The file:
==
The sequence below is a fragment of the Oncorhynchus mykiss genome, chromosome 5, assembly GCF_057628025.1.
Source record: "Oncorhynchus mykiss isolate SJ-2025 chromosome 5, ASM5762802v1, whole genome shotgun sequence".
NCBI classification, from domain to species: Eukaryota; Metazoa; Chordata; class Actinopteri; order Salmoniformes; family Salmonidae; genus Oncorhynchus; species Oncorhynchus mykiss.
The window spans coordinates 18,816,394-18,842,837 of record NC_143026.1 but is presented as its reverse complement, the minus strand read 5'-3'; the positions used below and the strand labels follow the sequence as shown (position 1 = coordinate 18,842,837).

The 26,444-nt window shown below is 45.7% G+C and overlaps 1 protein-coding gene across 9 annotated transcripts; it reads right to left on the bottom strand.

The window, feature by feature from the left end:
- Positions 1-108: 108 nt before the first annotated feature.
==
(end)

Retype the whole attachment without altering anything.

The sequence below is a fragment of the Oncorhynchus mykiss genome, chromosome 5, assembly GCF_057628025.1.
Source record: "Oncorhynchus mykiss isolate SJ-2025 chromosome 5, ASM5762802v1, whole genome shotgun sequence".
NCBI classification, from domain to species: Eukaryota; Metazoa; Chordata; class Actinopteri; order Salmoniformes; family Salmonidae; genus Oncorhynchus; species Oncorhynchus mykiss.
The window spans coordinates 18,816,394-18,842,837 of record NC_143026.1 but is presented as its reverse complement, the minus strand read 5'-3'; the positions used below and the strand labels follow the sequence as shown (position 1 = coordinate 18,842,837).

The 26,444-nt window shown below is 45.7% G+C and overlaps 1 protein-coding gene across 9 annotated transcripts; it reads right to left on the bottom strand.

The window, feature by feature from the left end:
- Positions 1-108: 108 nt before the first annotated feature.